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Poet Seamus Heaney, 74, Explored the ‘Wideness of Language’

August 30, 2013 at 12:00 AM EDT
World-renowned poet and Nobel laureate Seamus Heaney died at age 74 in his native Ireland after a brief illness. Jeffrey Brown looks back on an interview he did with the poet two years ago, when Heaney reflected on his life and work and read a section from his poem, "Album."

JEFFREY BROWN: And finally tonight, we remember the world-renowned poet and Nobel laureate Seamus Heaney. He died earlier today after a short illness in his native Ireland.

Two years ago, I sat down with him in New York, as he looked back on his life and work. Here’s an excerpt. It starts with Heaney reading a section from his poem “Album” about his parents.

SEAMUS HEANEY, poet: “Now the oil-fired heating boiler comes to life abruptly, drowsily, like the time collapse of a sawn-down tree. I imagine them in summer season, as it must have been. And the place it dawns on me could have been Grove Hill before the oaks were cut, where I would often stand with them on airy Sundays, shin-deep in hilltop bluebells, looking out at Magherafelt’s four spires in the distance. Too late, alas, now for the apt quotation about a love that’s proved by steady gazing, not at each other, but in the same direction.”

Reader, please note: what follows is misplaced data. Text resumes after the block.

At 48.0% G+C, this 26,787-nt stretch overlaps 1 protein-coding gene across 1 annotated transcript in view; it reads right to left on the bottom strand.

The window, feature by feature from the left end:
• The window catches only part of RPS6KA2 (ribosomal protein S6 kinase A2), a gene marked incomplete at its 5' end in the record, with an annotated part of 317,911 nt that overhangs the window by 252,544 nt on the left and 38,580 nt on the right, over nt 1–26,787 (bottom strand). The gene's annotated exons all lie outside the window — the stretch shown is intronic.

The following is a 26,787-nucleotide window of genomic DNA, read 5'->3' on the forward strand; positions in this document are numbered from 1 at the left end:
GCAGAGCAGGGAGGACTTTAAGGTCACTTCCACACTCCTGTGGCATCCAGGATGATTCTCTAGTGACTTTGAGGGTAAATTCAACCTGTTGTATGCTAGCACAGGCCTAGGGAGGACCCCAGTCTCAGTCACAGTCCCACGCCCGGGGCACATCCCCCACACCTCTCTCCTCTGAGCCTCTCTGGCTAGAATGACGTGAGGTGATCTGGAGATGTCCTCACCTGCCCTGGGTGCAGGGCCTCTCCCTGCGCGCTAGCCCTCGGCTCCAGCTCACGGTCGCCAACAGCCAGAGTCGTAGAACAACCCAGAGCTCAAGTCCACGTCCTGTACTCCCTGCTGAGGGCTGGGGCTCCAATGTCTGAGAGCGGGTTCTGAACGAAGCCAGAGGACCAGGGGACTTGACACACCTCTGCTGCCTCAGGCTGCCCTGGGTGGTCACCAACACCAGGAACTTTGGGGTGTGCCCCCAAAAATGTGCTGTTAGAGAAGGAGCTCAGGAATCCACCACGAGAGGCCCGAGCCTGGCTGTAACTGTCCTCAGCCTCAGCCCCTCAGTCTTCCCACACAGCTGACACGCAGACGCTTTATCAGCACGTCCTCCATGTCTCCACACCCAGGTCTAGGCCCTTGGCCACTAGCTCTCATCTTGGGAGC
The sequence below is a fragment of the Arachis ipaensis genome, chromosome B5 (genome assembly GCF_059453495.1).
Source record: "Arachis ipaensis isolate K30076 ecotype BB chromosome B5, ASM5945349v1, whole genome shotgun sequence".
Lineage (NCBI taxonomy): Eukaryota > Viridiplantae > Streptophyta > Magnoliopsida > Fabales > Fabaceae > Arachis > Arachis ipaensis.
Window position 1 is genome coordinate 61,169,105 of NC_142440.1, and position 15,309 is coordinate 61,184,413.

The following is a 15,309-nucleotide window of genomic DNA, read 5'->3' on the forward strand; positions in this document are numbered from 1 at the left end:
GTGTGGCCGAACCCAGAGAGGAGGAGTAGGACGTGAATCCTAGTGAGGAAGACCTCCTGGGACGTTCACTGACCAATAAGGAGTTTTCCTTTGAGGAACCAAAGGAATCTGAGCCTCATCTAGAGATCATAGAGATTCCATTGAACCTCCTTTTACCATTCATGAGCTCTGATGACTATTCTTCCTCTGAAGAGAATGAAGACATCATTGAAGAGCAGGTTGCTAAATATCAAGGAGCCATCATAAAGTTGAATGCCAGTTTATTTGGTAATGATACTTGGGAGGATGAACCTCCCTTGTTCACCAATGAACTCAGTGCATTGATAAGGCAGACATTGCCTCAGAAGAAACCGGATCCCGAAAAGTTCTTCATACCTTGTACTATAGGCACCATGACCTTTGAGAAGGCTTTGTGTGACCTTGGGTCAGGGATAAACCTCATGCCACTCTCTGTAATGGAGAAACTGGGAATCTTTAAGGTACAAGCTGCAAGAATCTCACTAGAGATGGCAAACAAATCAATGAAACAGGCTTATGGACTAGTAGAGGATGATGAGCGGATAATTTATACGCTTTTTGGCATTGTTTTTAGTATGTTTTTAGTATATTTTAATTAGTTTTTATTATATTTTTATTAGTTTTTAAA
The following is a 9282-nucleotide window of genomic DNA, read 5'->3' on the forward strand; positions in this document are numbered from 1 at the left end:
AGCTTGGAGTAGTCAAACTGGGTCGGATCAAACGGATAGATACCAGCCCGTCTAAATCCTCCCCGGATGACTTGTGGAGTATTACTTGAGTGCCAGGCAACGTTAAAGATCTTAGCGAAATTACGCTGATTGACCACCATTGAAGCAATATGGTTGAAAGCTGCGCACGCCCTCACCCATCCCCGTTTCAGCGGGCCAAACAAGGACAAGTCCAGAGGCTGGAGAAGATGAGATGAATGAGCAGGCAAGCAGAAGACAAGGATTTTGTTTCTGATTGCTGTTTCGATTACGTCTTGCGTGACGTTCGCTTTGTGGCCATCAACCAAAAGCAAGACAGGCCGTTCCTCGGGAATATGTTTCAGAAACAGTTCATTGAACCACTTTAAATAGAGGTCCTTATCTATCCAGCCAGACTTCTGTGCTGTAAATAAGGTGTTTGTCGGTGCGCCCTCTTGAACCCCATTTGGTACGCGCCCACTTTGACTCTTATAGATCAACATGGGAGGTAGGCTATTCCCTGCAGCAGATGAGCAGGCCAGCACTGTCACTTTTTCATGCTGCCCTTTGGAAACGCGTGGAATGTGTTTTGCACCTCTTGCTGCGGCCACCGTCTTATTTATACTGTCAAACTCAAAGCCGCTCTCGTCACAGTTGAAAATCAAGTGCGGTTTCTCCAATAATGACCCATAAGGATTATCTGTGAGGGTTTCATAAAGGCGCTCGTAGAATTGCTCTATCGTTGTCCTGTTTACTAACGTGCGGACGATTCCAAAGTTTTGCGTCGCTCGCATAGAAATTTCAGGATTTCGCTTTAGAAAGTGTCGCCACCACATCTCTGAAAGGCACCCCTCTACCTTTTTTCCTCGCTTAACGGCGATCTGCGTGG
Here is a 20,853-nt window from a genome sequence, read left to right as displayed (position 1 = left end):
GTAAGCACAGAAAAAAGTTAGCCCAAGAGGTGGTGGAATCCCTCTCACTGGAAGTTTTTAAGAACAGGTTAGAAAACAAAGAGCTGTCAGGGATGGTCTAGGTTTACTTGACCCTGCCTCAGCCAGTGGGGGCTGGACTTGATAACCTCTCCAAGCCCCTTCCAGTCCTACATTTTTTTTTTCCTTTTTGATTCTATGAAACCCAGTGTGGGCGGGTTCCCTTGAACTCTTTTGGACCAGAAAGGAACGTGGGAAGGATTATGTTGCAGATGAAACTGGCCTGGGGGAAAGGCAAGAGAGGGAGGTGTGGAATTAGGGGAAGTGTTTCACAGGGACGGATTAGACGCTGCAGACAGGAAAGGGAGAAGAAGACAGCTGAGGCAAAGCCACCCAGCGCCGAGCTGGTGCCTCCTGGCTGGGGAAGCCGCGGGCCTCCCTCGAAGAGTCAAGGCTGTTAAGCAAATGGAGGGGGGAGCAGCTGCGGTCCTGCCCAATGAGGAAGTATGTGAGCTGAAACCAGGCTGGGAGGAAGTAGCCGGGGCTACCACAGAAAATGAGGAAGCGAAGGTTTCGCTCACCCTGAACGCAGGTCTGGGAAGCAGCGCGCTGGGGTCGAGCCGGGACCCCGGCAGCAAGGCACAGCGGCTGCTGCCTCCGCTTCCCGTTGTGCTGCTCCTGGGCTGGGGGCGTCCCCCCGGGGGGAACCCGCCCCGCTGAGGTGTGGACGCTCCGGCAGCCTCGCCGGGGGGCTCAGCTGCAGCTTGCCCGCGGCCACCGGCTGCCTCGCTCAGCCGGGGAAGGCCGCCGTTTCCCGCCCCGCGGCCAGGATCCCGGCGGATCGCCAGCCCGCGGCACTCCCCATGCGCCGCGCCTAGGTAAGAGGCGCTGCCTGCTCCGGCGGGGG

JEFFREY BROWN: Heaney grew up in a rural family farmhouse called Mossbawn in Northern Ireland. He was the first of nine children who lived a life very grounded in the soil.

His famous early poem titled “Digging” portrays his father working the earth with a spade and ends with an announcement to the world that he, the young poet, will use a different tool.

“Between my finger and my thumb, the squat pen rests. I will dig with it.”  

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In his Nobel address, he spoke of making a life journey into — quote — “the wideness of language.”

SEAMUS HEANEY: The first poetry a writer feels he can trust and come to a point that you think that is a poem, that is a life-changing experience.

JEFFREY BROWN: Do you remember that?


It was certainly when I wrote “Digging.” You know, I felt — when you’re beginning, you’re not sure. I mean, is this a poem? Or is it just a shot at a poem? Or is it kind of a dead thing?

But when it comes alive in a way to feel that’s your own utterance, then I think you’re in business.

JEFFREY BROWN: Seamus Heaney was 74 years old.

And, online, you can find our complete profile of the poet, and you can watch him read one of his best-known works, “Death of a Naturalist.”

JUDY WOODRUFF: Remarkable talent.